Fresh-to-Death at Chez Panisse Café

I can still picture that wide, California sunshine grin on my host friend’s face as he told me, “Don’t make dinner plans for Monday night.” I didn’t. As we had for many of our meals on this Bay Area trip, my Belgian travel buddy and I left restaurant selection up to him, fully confident that he would not lead us astray. He didn’t. That Monday night, we dined at Chez Panisse Café, opened by Alice Waters in 1980 right above the Chez Panisse main restaurant as a way to make her food more accessible to those eager to try it. While the café features most of the same local, organic ingredients as the restaurant, it’s menu is a daily-rotating a la carte that gives the guest more options than the daily-rotating prix fixe downstairs. The café even has its very own charcoal grill and wood-burning oven, which we indirectly ended up taking full advantage of in our own meal. 

A little history, I feel, is necessary here on Chez Panisse and it’s famous proprietor, Alice Waters. Chez Panisse was named Best Restaurant in America in 2001 by Gourmet. It was ranked one of the top 50 restaurants in the world for 7 consecutive years (from 2002 to 2008) by Restaurant magazine. It received a Michelin each year from 2006 through 2009. The California-style pizza, featuring a variety of local ingredients, was said to have been created there in 1980.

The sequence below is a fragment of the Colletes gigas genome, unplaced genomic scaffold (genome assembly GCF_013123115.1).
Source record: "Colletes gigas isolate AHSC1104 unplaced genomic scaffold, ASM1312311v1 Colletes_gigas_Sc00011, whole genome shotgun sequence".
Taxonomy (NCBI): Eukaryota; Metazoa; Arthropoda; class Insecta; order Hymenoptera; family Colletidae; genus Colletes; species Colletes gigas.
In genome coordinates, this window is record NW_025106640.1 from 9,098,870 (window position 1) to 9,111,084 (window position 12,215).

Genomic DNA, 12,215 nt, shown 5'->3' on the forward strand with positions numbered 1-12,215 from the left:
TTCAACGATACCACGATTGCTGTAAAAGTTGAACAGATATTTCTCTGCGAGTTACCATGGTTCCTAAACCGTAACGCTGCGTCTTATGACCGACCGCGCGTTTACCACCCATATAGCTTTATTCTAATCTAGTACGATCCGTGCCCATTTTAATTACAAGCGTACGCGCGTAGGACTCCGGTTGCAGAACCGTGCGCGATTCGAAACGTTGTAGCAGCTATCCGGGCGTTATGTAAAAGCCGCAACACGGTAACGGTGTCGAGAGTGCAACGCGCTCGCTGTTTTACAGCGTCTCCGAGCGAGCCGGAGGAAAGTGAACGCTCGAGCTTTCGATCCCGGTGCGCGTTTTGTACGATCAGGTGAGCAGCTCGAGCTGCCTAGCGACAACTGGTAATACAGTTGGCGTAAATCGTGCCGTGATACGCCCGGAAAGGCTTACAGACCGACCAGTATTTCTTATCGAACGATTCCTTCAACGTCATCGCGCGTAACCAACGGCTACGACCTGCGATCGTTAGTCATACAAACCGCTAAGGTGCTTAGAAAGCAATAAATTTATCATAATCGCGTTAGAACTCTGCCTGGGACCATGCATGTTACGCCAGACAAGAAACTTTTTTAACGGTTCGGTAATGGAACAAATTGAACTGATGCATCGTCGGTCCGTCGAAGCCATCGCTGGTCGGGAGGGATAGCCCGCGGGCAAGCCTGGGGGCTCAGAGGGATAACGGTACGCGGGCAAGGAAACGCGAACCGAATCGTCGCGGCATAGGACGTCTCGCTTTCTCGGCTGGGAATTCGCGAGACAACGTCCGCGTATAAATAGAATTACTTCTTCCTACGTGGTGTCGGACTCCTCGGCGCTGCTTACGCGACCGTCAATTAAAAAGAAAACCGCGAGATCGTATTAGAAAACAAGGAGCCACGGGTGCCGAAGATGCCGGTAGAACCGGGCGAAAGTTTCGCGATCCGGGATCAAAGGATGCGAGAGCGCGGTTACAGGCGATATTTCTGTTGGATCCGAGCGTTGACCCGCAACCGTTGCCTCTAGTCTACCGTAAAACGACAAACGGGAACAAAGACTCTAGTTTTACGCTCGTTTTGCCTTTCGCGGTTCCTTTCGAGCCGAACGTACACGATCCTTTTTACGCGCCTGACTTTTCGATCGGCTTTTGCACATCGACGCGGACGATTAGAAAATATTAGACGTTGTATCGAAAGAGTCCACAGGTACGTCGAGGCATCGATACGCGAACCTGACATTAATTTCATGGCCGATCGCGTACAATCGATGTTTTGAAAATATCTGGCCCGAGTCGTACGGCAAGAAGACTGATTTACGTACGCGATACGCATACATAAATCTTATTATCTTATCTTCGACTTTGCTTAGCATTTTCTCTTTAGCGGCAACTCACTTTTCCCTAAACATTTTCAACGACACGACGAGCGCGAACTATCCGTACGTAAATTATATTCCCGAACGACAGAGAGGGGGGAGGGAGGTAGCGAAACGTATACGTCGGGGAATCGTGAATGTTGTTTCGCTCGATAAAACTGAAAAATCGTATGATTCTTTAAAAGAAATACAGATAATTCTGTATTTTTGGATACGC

The iconic restaurant was founded in 1971 upon a principle which is now pretty widely acknowledged but was back then a relatively novel idea in the U.S.: Cooking should be based on fresh, seasonal ingredients that are produced sustainably and locally. Waters and her co-founder, Paul Aratow, were inspired by their travels to France, where the food and market culture centered (as it does today) on the concept of locally grown and fresh stuff. This stood out as a contrast to the high-end restaurants in the U.S. which, at that time, did not stress these two qualities as much. Chez Panisse has always prided itself on maintaining excellent (some decade-long) relationships with a very sturdy network of local farmers, ranchers and dairies.